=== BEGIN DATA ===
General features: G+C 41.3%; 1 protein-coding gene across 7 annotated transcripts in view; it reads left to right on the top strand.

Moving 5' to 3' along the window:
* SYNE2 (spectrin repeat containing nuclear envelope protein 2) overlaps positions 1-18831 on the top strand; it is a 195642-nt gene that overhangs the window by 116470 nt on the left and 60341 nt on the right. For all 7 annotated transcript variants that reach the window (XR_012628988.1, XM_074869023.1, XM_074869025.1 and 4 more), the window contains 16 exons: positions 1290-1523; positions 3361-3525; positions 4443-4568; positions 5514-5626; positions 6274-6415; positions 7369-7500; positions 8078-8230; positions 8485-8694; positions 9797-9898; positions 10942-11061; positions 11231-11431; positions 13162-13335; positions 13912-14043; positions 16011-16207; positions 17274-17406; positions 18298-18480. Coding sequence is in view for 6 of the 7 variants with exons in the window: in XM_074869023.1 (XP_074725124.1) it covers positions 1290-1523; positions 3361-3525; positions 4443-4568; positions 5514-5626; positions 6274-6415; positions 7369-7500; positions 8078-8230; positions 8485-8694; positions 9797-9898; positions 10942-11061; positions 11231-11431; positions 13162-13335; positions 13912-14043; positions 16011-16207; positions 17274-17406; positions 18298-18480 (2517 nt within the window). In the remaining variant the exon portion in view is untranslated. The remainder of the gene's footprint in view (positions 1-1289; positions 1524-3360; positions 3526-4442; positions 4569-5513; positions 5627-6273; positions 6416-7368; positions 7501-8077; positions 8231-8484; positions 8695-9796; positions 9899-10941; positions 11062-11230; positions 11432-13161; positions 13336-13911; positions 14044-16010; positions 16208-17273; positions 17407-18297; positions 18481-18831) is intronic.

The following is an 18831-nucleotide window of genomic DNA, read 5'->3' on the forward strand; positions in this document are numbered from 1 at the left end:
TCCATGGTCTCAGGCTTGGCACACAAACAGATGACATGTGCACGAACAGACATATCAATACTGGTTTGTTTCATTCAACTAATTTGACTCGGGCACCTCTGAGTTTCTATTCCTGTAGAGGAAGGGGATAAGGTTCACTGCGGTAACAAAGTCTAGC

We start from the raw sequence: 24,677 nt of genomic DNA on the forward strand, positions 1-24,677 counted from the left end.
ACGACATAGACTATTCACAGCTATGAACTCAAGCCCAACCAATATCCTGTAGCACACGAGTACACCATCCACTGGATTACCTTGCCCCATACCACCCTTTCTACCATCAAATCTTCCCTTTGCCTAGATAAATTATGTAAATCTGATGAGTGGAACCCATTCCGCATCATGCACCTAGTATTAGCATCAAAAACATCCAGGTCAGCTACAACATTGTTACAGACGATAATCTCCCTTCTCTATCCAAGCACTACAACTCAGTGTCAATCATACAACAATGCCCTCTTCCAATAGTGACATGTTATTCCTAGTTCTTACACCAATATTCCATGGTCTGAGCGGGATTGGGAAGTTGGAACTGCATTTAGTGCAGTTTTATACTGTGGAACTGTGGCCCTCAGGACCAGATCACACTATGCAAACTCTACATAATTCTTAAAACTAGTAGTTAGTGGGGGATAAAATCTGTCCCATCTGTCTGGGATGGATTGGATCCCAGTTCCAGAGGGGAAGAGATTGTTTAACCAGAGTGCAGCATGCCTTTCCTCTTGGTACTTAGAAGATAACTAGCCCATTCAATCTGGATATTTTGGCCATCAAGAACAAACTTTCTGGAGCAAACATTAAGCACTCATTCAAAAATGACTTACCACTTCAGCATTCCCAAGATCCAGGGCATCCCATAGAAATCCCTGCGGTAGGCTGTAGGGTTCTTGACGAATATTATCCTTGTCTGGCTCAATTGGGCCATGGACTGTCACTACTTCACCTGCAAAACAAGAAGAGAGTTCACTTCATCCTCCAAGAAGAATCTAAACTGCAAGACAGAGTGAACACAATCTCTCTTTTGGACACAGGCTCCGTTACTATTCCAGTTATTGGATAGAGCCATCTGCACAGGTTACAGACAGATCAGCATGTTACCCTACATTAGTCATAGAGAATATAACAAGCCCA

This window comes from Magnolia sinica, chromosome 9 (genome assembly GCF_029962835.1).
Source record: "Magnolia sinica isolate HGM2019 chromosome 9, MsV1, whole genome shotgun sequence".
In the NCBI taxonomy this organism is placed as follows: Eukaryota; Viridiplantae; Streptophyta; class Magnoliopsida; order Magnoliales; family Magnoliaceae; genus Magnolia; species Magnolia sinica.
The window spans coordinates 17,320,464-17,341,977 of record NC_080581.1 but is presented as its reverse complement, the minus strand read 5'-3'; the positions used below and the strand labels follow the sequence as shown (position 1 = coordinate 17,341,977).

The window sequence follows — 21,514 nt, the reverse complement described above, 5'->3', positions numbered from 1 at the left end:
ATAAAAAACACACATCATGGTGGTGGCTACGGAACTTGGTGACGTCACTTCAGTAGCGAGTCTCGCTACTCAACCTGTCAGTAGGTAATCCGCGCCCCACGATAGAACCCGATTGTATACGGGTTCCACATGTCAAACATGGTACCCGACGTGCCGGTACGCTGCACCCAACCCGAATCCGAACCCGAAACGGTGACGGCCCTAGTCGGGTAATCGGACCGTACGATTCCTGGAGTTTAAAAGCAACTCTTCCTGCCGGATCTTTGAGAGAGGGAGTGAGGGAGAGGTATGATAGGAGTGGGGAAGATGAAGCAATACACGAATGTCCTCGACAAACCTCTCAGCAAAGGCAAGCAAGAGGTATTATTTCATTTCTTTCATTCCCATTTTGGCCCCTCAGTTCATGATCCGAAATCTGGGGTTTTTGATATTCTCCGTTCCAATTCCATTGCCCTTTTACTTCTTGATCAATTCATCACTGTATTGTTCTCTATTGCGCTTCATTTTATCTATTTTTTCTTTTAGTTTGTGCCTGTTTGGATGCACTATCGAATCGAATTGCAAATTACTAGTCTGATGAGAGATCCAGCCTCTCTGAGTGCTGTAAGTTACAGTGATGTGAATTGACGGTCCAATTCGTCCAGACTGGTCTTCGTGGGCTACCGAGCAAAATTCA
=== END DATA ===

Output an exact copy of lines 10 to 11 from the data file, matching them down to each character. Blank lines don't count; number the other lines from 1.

In the NCBI taxonomy this organism is placed as follows: Eukaryota; Viridiplantae; Streptophyta; class Magnoliopsida; order Magnoliales; family Magnoliaceae; genus Magnolia; species Magnolia sinica.
The window spans coordinates 17,320,464-17,341,977 of record NC_080581.1 but is presented as its reverse complement, the minus strand read 5'-3'; the positions used below and the strand labels follow the sequence as shown (position 1 = coordinate 17,341,977).